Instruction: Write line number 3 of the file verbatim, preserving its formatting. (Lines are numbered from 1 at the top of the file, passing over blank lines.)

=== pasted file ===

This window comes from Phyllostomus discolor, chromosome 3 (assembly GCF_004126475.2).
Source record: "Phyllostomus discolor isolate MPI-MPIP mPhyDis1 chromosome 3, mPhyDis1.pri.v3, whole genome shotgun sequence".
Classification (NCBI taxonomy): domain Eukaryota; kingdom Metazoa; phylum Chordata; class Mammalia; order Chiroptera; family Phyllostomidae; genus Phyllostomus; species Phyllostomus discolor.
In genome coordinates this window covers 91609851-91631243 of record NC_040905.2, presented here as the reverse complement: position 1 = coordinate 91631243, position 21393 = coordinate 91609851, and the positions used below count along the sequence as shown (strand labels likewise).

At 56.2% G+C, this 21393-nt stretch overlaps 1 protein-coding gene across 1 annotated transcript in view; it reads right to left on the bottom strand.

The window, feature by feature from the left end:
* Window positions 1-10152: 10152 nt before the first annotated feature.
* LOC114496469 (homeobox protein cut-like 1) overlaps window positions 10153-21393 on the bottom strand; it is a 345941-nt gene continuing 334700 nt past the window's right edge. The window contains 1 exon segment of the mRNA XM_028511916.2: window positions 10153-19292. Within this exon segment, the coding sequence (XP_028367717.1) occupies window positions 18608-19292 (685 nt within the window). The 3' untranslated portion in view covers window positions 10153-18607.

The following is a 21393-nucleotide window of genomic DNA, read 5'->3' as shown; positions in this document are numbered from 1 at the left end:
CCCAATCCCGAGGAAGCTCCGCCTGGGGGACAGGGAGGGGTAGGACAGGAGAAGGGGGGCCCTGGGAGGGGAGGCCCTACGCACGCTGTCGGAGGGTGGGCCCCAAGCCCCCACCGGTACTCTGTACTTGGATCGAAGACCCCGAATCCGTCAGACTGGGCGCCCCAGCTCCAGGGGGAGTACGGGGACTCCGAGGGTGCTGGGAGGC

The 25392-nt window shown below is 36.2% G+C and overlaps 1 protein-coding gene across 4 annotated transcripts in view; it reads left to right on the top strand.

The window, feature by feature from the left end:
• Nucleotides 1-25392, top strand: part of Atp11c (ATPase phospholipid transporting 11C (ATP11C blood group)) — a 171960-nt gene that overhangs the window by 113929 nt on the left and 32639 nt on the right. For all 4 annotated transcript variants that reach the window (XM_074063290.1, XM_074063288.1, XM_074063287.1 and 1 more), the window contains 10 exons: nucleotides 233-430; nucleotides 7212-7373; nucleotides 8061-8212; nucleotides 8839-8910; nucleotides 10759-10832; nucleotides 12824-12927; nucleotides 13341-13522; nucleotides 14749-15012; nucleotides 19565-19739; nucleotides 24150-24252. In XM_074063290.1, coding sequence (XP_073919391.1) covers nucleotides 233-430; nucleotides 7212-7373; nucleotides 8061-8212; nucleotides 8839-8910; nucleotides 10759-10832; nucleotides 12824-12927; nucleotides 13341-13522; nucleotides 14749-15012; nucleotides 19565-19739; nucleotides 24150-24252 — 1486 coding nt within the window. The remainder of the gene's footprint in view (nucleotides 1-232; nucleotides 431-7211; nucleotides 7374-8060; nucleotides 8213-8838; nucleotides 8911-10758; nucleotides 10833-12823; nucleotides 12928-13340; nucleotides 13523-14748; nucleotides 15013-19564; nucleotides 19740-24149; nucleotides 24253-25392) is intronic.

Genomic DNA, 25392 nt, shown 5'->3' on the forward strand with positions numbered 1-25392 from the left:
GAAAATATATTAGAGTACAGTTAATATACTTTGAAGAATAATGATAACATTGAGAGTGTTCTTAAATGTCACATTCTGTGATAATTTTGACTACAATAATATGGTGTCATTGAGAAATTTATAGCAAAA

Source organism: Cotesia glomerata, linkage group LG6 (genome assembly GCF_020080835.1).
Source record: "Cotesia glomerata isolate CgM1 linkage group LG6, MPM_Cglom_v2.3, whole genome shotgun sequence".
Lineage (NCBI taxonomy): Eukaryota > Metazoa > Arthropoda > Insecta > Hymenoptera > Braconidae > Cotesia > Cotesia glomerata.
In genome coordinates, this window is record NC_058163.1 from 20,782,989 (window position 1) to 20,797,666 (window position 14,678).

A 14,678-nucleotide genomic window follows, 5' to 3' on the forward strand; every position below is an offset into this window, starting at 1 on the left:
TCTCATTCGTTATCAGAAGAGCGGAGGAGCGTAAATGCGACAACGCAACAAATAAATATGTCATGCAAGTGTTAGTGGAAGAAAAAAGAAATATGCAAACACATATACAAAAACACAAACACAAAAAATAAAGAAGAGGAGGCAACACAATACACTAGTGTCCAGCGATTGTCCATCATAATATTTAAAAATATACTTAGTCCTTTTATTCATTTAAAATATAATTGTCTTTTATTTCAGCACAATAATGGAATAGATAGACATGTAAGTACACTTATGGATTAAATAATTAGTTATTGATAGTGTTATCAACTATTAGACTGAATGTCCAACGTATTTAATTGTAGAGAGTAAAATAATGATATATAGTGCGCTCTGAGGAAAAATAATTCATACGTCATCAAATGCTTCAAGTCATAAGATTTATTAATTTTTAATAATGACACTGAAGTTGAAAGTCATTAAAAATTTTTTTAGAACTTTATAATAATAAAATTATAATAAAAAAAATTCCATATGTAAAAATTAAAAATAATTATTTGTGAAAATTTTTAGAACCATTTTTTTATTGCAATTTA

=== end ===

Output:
Classification (NCBI taxonomy): domain Eukaryota; kingdom Metazoa; phylum Chordata; class Mammalia; order Chiroptera; family Phyllostomidae; genus Phyllostomus; species Phyllostomus discolor.